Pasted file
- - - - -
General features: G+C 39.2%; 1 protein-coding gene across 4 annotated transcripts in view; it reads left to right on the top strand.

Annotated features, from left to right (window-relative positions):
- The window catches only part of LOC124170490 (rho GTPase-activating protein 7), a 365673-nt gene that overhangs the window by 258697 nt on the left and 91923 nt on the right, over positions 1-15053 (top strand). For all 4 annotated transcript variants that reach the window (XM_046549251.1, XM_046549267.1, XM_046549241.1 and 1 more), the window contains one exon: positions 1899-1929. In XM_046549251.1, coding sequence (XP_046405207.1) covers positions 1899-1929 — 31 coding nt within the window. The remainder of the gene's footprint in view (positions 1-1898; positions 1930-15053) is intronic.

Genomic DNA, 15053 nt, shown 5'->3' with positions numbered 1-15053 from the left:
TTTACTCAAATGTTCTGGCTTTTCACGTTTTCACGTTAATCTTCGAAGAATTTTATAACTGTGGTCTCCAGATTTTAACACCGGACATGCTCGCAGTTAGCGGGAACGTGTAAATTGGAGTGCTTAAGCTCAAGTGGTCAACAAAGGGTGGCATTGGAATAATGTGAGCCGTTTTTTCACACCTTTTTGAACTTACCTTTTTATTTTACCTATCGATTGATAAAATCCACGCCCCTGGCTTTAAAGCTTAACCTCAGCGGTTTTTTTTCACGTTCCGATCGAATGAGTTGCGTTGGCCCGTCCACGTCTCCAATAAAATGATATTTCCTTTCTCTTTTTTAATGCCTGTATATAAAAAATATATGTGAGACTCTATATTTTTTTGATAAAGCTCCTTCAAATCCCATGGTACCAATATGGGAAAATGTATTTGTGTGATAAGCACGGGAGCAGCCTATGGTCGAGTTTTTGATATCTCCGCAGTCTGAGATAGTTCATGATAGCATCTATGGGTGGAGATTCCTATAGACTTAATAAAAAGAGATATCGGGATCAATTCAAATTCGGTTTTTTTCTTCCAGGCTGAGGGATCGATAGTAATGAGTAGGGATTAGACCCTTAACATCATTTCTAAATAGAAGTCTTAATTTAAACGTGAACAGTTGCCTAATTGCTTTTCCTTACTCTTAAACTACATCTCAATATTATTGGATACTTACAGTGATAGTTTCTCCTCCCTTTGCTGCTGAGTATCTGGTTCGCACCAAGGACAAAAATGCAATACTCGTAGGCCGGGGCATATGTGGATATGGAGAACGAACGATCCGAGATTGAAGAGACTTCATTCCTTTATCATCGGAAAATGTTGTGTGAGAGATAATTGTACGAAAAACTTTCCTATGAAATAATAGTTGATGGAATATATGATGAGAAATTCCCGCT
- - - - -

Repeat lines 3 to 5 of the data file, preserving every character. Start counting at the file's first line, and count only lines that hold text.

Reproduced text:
- The window catches only part of LOC124170490 (rho GTPase-activating protein 7), a 365673-nt gene that overhangs the window by 258697 nt on the left and 91923 nt on the right, over positions 1-15053 (top strand). For all 4 annotated transcript variants that reach the window (XM_046549251.1, XM_046549267.1, XM_046549241.1 and 1 more), the window contains one exon: positions 1899-1929. In XM_046549251.1, coding sequence (XP_046405207.1) covers positions 1899-1929 — 31 coding nt within the window. The remainder of the gene's footprint in view (positions 1-1898; positions 1930-15053) is intronic.

Genomic DNA, 15053 nt, shown 5'->3' with positions numbered 1-15053 from the left:
TTTACTCAAATGTTCTGGCTTTTCACGTTTTCACGTTAATCTTCGAAGAATTTTATAACTGTGGTCTCCAGATTTTAACACCGGACATGCTCGCAGTTAGCGGGAACGTGTAAATTGGAGTGCTTAAGCTCAAGTGGTCAACAAAGGGTGGCATTGGAATAATGTGAGCCGTTTTTTCACACCTTTTTGAACTTACCTTTTTATTTTACCTATCGATTGATAAAATCCACGCCCCTGGCTTTAAAGCTTAACCTCAGCGGTTTTTTTTCACGTTCCGATCGAATGAGTTGCGTTGGCCCGTCCACGTCTCCAATAAAATGATATTTCCTTTCTCTTTTTTAATGCCTGTATATAAAAAATATATGTGAGACTCTATATTTTTTTGATAAAGCTCCTTCAAATCCCATGGTACCAATATGGGAAAATGTATTTGTGTGATAAGCACGGGAGCAGCCTATGGTCGAGTTTTTGATATCTCCGCAGTCTGAGATAGTTCATGATAGCATCTATGGGTGGAGATTCCTATAGACTTAATAAAAAGAGATATCGGGATCAATTCAAATTCGGTTTTTTTCTTCCAGGCTGAGGGATCGATAGTAATGAGTAGGGATTAGACCCTTAACATCATTTCTAAATAGAAGTCTTAATTTAAACGTGAACAGTTGCCTAATTGCTTTTCCTTACTCTTAAACTACATCTCAATATTATTGGATACTTACAGTGATAGTTTCTCCTCCCTTTGCTGCTGAGTATCTGGTTCGCACCAAGGACAAAAATGCAATACTCGTAGGCCGGGGCATATGTGGATATGGAGAACGAACGATCCGAGATTGAAGAGACTTCATTCCTTTATCATCGGAAAATGTTGTGTGAGAGATAATTGTACGAAAAACTTTCCTATGAAATAATAGTTGATGGAATATATGATGAGAAATTCCCGCT